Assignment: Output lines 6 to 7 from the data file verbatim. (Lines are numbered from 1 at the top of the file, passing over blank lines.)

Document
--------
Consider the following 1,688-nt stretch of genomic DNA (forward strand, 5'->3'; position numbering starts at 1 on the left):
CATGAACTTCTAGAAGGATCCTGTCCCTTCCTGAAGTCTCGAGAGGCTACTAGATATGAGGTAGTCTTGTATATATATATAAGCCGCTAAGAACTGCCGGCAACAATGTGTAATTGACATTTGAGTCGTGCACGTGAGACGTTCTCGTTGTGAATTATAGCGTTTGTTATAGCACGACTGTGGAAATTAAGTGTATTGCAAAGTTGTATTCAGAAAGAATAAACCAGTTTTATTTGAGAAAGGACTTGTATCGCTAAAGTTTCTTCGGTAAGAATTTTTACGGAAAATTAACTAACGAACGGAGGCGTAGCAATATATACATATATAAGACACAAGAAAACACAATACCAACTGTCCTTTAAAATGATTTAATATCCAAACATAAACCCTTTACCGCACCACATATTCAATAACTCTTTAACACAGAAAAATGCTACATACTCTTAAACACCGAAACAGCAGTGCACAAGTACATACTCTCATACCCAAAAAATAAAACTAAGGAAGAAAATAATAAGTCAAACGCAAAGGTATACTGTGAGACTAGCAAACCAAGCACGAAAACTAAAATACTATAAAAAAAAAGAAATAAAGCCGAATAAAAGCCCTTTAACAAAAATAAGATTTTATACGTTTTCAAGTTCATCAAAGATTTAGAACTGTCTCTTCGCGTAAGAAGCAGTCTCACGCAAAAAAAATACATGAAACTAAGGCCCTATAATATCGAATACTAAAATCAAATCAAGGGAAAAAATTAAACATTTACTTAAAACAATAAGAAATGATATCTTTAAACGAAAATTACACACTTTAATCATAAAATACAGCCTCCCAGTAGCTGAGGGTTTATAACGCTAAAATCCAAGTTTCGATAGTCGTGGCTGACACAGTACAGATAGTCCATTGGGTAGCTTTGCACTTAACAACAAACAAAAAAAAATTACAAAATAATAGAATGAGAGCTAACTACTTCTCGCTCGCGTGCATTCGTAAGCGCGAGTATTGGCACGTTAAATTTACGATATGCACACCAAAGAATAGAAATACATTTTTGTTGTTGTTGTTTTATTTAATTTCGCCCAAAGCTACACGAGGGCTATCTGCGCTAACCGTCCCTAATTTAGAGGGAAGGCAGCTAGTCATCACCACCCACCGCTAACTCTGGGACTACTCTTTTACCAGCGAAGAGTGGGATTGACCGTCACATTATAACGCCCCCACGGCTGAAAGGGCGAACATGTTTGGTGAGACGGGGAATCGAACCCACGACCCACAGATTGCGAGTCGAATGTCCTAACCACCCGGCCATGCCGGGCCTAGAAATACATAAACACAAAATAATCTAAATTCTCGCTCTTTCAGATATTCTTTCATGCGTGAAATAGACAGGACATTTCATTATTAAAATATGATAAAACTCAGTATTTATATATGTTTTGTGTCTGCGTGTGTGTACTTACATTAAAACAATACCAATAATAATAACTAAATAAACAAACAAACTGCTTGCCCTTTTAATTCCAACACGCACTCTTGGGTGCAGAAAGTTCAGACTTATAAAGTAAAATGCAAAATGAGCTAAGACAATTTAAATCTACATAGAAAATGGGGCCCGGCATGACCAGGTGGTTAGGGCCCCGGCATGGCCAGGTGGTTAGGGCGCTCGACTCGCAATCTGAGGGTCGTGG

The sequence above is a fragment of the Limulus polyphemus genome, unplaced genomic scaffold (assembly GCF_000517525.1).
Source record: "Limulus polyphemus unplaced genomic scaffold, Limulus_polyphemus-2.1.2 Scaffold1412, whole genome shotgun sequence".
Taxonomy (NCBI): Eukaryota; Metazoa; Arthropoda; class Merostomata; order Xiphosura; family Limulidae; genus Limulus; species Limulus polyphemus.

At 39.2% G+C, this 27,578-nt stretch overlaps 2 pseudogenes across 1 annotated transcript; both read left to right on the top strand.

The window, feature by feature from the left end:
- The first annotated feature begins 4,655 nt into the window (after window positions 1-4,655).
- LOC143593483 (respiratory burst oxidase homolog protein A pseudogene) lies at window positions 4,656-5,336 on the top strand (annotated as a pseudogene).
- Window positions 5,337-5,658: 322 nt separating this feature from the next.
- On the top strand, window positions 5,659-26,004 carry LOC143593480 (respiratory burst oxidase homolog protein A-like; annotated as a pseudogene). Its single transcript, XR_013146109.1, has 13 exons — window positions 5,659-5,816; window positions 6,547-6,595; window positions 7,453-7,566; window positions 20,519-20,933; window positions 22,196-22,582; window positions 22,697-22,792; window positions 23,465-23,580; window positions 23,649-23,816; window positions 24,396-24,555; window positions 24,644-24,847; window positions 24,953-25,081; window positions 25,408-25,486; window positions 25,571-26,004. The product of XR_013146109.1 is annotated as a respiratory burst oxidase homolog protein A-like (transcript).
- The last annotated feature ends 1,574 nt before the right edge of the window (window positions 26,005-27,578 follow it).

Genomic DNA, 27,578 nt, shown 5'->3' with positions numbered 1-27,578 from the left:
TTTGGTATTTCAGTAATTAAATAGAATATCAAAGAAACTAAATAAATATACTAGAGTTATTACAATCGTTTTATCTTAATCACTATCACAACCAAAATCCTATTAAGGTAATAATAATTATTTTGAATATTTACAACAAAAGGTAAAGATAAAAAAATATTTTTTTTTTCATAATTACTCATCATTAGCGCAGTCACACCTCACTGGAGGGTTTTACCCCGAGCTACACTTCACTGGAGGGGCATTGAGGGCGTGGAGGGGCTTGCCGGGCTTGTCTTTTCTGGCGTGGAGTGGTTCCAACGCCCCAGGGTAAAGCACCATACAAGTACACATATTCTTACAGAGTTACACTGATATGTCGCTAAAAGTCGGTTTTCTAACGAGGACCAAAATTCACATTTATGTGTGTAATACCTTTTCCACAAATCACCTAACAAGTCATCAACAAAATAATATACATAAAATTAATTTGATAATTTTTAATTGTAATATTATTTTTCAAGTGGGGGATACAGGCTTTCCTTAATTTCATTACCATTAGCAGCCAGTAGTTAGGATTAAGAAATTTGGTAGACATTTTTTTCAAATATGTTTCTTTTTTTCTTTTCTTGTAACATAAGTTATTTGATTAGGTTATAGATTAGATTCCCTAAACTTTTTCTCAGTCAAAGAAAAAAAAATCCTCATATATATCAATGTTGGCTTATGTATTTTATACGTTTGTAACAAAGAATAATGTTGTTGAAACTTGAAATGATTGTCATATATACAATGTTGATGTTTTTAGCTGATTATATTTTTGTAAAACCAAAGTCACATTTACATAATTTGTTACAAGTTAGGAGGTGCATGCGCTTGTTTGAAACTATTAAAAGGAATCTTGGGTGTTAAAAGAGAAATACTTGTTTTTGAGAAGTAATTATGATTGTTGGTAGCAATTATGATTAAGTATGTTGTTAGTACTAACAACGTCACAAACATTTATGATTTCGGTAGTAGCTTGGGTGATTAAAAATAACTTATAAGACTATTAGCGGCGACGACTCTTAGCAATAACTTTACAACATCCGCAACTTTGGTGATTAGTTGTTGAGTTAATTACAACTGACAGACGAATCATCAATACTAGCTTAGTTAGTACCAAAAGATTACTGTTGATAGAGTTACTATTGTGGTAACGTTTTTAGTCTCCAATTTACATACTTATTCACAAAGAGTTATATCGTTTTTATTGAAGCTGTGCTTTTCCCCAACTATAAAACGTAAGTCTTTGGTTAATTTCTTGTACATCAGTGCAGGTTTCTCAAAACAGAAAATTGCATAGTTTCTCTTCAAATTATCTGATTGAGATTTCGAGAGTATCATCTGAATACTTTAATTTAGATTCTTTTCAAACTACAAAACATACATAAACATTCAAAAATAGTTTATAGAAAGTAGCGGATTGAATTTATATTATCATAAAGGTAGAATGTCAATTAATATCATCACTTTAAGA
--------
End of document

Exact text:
At 39.2% G+C, this 27,578-nt stretch overlaps 2 pseudogenes across 1 annotated transcript; both read left to right on the top strand.

The window, feature by feature from the left end: